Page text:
that Pacor was more than a blind order-taker. Pacor was intimately involved in the asbestos industry for a number of years as contractor, distributor, and fabricator. Its familiarity with the hazards and norms of the industry is evidenced by its practice of requiring employees working in areas of excessive dust concentration to wear protective devices and respirators. (Answer to Interrogatory 105, Exhibit A to Co-defendants' Brief.) Pacor was not an unsophisticated plyer of the trade nor were the amounts of asbestos which reached Carbide by virtue of its efforts insignificant. Additionally, although Pacor's brokerage service was an isolated and limited feature of its overall business, the brokered transactions were by no means isolated or occasional but occurred in ten of the thirteen years, culminating in 1972.
Against this background it would be a misconstruction of the record to characterize Pacor as a "mere broker"; perhaps "broker plus" would be more apropos. In any event, because the mere broker label does not apply, Pacor's motion premised on that notion need not be addressed further and will be denied.
There remains the related but different question put by plaintiffs' cross-motion: an affirmative determination whether Pacor, regardless of the broker phraseology, was a link in the distribution chain as a matter of law. Since this much narrower issue does not hinge on the broker label, it is not resolved entirely by the foregoing discussion.
As noted above and correctly asserted by Pacor, the second element of New Jersey's three-part strict-liability standard calls for proof that the particular defect arose while the product was "in the control of the defendant." Scanlon, 65 N.J. at 590. Contrary to Pacor's view, this court does not read that language to impose an absolute "hands on" requirement. For in the course of applying the control element, New Jersey courts routinely have also employed the "stream of commerce" rationale to find liability, and done so without doctrinal difficulty.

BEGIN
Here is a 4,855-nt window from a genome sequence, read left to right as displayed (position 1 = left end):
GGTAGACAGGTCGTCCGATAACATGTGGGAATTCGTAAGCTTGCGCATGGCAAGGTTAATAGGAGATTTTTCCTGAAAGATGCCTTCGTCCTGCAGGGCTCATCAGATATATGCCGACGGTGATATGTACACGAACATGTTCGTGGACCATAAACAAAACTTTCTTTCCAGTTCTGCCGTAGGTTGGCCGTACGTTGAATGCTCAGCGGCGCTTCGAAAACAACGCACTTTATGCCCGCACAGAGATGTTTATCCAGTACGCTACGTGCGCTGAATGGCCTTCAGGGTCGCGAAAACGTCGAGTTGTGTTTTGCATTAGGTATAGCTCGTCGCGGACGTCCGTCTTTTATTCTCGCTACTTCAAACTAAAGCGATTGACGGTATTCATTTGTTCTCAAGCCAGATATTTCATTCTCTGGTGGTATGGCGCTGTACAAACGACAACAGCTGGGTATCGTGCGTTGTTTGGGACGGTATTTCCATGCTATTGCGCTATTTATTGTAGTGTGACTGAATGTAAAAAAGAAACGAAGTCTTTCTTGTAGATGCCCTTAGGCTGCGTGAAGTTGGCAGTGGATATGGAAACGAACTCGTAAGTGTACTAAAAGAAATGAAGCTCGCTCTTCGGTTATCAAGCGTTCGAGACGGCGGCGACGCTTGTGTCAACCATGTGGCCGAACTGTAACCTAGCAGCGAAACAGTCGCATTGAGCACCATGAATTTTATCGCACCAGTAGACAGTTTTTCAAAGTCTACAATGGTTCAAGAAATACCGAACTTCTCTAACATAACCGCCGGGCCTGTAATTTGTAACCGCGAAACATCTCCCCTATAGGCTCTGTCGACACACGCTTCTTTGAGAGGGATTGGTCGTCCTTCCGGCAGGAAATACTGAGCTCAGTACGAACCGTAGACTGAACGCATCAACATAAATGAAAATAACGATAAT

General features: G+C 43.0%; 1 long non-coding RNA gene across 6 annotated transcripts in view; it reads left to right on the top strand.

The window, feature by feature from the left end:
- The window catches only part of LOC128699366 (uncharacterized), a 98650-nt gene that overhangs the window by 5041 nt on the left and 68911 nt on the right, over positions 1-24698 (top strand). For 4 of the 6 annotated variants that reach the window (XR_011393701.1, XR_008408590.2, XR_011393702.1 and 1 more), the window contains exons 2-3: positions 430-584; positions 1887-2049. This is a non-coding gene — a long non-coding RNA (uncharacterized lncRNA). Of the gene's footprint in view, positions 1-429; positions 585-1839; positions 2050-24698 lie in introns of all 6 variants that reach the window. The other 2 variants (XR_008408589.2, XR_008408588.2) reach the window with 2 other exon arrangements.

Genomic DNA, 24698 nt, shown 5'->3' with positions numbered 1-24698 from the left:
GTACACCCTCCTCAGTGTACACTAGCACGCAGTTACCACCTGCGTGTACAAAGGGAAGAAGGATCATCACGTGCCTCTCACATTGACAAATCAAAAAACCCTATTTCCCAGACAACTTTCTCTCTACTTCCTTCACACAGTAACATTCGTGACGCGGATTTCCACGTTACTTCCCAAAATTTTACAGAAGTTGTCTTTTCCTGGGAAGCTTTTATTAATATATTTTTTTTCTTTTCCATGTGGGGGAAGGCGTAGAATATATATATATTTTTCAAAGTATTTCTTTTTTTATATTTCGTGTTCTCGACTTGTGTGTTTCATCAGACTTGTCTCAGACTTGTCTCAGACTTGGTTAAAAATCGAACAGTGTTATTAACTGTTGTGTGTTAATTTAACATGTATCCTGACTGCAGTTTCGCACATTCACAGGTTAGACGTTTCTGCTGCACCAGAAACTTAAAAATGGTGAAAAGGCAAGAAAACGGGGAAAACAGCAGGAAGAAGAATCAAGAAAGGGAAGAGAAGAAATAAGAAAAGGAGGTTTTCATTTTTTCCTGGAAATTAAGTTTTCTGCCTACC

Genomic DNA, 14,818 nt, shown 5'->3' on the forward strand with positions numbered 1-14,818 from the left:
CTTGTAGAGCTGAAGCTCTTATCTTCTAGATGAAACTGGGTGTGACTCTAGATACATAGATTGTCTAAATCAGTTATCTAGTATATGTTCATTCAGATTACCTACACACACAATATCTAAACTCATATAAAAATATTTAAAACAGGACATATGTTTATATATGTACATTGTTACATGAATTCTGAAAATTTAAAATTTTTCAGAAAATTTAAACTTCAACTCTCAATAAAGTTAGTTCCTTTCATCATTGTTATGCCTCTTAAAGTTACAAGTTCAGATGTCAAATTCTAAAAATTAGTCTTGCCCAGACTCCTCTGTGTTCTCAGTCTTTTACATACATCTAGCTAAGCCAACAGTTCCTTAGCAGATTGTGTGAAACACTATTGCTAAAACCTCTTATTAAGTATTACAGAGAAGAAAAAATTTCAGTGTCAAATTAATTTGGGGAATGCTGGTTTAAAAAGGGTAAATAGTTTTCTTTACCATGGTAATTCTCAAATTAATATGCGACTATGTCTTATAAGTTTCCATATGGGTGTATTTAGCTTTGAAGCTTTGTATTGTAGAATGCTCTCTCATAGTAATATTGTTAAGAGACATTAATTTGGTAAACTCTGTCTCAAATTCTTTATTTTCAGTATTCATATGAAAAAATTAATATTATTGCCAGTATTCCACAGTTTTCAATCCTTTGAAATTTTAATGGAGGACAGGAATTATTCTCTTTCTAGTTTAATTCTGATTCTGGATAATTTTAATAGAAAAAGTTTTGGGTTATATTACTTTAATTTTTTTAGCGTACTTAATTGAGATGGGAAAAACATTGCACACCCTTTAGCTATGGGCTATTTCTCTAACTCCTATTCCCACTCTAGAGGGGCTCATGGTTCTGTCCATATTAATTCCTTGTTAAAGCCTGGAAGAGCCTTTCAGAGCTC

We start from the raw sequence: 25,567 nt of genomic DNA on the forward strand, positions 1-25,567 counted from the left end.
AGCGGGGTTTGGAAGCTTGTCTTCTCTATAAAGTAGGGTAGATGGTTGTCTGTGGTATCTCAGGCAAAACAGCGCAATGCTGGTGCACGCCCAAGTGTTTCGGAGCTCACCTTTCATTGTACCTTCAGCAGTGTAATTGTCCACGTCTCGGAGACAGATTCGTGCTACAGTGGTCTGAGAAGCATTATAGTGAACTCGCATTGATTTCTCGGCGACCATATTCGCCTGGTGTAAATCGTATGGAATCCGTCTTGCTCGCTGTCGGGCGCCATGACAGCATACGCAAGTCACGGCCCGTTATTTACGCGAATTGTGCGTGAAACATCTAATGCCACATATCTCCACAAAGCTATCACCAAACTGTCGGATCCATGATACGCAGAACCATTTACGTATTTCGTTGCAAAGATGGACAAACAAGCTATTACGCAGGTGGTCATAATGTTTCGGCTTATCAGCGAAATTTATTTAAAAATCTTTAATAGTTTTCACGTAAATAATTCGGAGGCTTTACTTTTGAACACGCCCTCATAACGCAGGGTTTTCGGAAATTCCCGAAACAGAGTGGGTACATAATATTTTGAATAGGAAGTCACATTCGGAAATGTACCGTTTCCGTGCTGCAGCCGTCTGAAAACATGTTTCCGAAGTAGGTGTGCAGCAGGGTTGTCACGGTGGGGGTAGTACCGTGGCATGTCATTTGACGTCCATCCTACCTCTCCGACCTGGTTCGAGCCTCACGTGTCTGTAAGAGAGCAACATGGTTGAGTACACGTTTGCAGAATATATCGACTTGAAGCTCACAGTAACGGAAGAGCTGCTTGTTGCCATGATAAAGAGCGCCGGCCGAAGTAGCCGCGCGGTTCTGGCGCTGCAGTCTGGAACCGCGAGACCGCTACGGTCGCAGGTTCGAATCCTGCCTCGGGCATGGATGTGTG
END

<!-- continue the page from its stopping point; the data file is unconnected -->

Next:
Additionally, the New Jersey Supreme Court has clearly rejected the requirement that a technical sale occur before strict liability will be imposed. See Cintrone v. Hertz Truck Leasing & Rental Service, 45 N.J. 434, 452, 212 A.2d 769 (1965) (liability imposed even though product was leased rather than sold). Consequently, "control" as used in the Scanlon formula cannot be read so narrowly as to immunize defendants who have managed to avoid actual contact with the defective product but must be understood more broadly to permit a finding of liability where the totality of facts indicates a sufficient causative relationship or connection between defendant and product. Here, such a connection is clear from the undisputed fact that Pacor -- whether considered a seller, distributor, or a provider of services -- arranged and profited from the supply of millions of pounds of raw asbestos packaged in its original and unchanged condition.
Pacor has caused itself to "become part of the overall producing and marketing enterprise." Newmark v. Gimbel's Inc., 54 N.J. 585, 600, 258 A.2d 697 (1969). Its connection with the asbestos products, remote though it may be in comparison with that of the other links in the chain, is a factual reality and a factual consideration that should be left for a jury to weigh in the course of assessing, and perhaps commensurately reducing, Pacor's ultimate responsibility.
The result here might be different were the alleged defect attributed to some post-manufacture mishandling, such as in the exploding bottle cases. In such a context, the materiality of actual "hands on" control is obviously substantially greater and the identity of all intermediate handlers is a far more critical factor. The same does not hold true, though, in a failure-to-warn case such as this where the manufacturer's original product was entirely unaltered by subsequent distributors.
For the foregoing reasons, Pacor's motion for summary judgment is denied and plaintiffs' motion is granted. Plaintiffs will submit an order. No costs.